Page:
Animal Learning & Behavior

, Volume 24, Issue 2, pp 168–174 | Cite as

Self-control in the monkeymacaca fascicularis

  • Henry Tobin
  • A. W. Logue
  • John J. Chelonis
  • Kimberly T. Ackerman
  • Jack G. May


Two experiments tested two cynomolgus monkeys’ self-control—choice of a longer, more delayed reinforcer over a shorter, less delayed reinforcer. In Experiment 1, subjects exhibited significant selfcontrol in a procedure in which reinforcer amounts and delays were held constant throughout a condition. In Experiment 2, subjects exhibited significantly greater sensitivity to variation in reinforcer amount than to variation in reinforcer delay in a procedure in which the reinforcer delay associated with the self-control alternative was adjusted until each macaque was indifferent between the two alternatives. Both experiments indicated that, in laboratory paradigms in which humans show self-control and pigeons and rats show impulsiveness, macaques show self-control. These results are inconsistent with the hypothesis that species differences in self-control are a function of language ability or of specific types of prior training. The results are consistent with the hypothesis that species differences in self-control are related to the ratio of brain size to body weight (a possible indicator of general cognitive ability) or to shared phylogeny.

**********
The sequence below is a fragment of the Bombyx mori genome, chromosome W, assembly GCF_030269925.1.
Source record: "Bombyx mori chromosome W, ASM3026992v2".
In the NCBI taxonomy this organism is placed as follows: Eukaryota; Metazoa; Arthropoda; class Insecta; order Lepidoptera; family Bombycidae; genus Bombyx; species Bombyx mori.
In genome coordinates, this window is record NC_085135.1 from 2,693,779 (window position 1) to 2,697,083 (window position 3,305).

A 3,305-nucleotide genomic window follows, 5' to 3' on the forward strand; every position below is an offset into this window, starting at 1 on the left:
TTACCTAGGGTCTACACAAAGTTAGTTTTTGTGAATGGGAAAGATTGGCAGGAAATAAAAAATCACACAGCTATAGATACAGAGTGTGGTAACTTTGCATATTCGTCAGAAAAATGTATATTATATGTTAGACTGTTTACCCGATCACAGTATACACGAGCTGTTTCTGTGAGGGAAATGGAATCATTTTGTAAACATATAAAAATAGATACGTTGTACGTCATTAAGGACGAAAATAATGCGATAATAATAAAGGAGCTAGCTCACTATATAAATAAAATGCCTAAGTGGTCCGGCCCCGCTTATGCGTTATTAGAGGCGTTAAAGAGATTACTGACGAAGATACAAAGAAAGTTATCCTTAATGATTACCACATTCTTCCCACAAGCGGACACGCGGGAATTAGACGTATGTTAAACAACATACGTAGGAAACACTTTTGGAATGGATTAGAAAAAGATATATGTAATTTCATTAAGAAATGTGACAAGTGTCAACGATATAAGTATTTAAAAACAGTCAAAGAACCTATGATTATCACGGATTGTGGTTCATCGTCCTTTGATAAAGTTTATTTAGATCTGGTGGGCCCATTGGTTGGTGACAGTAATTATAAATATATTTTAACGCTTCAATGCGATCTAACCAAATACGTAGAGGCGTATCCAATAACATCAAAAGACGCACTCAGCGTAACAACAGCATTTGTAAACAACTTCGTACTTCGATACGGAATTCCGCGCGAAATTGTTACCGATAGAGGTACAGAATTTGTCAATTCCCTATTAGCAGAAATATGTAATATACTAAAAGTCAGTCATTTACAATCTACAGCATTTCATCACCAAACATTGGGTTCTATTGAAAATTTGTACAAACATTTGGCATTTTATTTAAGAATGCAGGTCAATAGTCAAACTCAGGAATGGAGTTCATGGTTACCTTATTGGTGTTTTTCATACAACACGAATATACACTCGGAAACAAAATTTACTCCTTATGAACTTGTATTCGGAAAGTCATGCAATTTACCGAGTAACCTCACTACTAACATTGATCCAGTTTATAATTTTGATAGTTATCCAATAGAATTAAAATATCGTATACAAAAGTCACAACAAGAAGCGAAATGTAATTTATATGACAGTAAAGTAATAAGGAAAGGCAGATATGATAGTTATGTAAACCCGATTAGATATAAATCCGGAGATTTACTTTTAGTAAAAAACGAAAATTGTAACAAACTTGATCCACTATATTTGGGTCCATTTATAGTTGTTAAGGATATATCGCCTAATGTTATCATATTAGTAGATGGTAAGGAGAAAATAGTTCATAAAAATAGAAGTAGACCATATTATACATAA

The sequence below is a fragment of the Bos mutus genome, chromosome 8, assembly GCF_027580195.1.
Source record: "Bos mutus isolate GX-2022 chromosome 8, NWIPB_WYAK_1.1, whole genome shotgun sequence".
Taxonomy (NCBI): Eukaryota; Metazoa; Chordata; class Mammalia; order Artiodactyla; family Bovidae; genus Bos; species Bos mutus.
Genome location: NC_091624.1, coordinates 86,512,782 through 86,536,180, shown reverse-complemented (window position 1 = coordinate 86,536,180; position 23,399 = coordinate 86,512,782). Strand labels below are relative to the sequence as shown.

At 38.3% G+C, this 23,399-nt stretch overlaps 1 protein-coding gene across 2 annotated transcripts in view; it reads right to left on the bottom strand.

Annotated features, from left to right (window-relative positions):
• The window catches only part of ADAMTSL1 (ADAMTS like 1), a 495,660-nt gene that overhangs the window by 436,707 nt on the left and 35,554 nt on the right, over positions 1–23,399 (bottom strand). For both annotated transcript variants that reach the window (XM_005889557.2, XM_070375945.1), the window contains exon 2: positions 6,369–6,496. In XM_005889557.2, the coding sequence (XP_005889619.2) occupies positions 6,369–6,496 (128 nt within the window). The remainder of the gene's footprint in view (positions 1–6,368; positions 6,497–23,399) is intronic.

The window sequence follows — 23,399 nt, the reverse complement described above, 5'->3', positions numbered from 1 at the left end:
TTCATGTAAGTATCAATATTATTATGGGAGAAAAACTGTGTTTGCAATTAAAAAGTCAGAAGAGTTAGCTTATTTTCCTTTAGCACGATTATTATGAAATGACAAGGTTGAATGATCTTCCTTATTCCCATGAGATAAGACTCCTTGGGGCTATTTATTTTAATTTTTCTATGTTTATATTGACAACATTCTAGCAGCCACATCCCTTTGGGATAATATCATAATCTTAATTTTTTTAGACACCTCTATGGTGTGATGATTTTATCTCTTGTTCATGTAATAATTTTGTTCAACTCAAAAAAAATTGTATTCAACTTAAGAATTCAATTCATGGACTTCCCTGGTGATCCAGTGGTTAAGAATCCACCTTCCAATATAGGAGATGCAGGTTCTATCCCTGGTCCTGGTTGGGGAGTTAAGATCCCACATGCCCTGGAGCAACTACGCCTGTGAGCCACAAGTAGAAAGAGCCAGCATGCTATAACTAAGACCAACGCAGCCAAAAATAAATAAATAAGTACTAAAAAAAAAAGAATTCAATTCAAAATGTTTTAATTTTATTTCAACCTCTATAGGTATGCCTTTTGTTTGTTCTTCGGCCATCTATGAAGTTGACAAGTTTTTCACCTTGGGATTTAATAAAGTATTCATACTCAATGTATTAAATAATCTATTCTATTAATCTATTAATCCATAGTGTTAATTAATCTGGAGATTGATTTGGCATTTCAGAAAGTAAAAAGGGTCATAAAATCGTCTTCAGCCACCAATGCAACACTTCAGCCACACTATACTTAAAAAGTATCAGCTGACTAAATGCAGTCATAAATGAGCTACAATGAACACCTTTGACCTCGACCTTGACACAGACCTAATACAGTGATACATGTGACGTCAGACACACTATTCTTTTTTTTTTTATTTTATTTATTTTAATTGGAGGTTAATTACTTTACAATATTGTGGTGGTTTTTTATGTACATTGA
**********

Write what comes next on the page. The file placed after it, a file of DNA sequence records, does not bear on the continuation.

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Copyright information

© Psychonomic Society, Inc. 1996

Authors and Affiliations

  • Henry Tobin
    • 1
  • A. W. Logue
    • 1
  • John J. Chelonis
    • 1
  • Kimberly T. Ackerman
    • 1
  • Jack G. May
    • 6
  1. 1.State University of New YorkStony Brook
  2. 2.School of Liberal Arts and Sciences-A1620Baruch CollegeNew York
  3. 3.Cold Springer Harbor LaboratoryBeckman Neuroscience CenterUSA
  4. 4.Bourne LaboratoryThe New York Hospital-Cornell Medical Center Westchester DivisionUSA
  5. 5.California School of Professional Psychology-Los AngelesUSA
  6. 6.Tallahassee Pain and Stress Management InstituteTallahassee

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